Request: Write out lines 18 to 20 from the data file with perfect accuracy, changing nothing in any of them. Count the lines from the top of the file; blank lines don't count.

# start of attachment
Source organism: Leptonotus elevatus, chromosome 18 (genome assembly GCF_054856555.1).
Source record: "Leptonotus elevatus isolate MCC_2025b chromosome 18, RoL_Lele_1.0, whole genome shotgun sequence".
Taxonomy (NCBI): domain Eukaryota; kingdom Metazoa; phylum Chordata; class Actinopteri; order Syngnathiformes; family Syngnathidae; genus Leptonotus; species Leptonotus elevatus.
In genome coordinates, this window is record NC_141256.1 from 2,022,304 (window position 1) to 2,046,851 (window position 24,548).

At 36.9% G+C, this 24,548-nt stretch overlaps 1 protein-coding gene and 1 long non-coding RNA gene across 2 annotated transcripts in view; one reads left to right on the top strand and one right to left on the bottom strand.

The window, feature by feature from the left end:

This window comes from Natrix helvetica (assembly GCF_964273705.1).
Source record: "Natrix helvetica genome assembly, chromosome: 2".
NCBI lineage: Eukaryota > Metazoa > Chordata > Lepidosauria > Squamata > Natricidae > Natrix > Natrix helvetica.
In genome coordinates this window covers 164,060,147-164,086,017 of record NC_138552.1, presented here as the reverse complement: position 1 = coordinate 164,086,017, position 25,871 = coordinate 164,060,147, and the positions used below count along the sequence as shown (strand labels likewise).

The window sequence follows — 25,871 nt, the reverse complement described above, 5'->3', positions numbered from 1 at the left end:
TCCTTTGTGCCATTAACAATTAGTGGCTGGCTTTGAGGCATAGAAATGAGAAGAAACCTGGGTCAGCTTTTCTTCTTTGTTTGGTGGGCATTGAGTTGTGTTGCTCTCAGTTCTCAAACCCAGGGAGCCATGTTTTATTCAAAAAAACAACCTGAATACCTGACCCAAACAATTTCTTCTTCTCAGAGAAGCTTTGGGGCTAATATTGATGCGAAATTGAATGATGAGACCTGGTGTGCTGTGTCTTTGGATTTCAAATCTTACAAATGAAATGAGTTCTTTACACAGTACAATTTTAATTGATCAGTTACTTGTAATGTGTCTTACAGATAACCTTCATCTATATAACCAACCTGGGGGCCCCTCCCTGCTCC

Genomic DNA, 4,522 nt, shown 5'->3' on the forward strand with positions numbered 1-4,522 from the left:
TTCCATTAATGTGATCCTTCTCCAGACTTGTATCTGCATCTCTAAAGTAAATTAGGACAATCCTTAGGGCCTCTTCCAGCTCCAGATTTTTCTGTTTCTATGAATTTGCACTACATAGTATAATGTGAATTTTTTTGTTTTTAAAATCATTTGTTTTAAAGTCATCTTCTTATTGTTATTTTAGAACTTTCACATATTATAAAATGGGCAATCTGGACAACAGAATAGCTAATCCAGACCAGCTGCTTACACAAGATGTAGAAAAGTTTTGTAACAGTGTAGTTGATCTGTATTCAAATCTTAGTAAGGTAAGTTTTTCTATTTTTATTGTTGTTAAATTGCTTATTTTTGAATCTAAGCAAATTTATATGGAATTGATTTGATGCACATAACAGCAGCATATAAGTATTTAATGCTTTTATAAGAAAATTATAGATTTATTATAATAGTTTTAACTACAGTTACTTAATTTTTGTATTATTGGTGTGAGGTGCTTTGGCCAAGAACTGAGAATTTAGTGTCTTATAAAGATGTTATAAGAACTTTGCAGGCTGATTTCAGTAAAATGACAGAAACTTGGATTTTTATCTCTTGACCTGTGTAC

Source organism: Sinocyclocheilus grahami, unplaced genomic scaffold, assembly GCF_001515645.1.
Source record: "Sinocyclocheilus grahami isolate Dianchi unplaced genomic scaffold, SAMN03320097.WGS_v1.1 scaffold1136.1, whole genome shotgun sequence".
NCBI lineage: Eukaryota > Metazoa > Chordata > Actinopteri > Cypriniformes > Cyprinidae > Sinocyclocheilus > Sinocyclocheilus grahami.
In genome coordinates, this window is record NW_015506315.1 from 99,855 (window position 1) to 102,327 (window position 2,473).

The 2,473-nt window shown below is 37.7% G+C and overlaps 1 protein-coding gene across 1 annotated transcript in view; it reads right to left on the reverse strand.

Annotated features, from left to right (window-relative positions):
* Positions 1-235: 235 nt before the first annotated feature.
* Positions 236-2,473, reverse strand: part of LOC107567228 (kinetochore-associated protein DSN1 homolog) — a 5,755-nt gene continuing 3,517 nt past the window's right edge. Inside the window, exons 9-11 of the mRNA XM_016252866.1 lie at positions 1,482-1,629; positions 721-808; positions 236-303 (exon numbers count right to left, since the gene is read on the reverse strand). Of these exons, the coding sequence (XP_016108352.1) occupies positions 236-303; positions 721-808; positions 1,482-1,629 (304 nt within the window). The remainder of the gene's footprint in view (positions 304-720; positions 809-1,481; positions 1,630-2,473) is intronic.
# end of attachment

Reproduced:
In genome coordinates, this window is record NW_015506315.1 from 99,855 (window position 1) to 102,327 (window position 2,473).

The 2,473-nt window shown below is 37.7% G+C and overlaps 1 protein-coding gene across 1 annotated transcript in view; it reads right to left on the reverse strand.

Annotated features, from left to right (window-relative positions):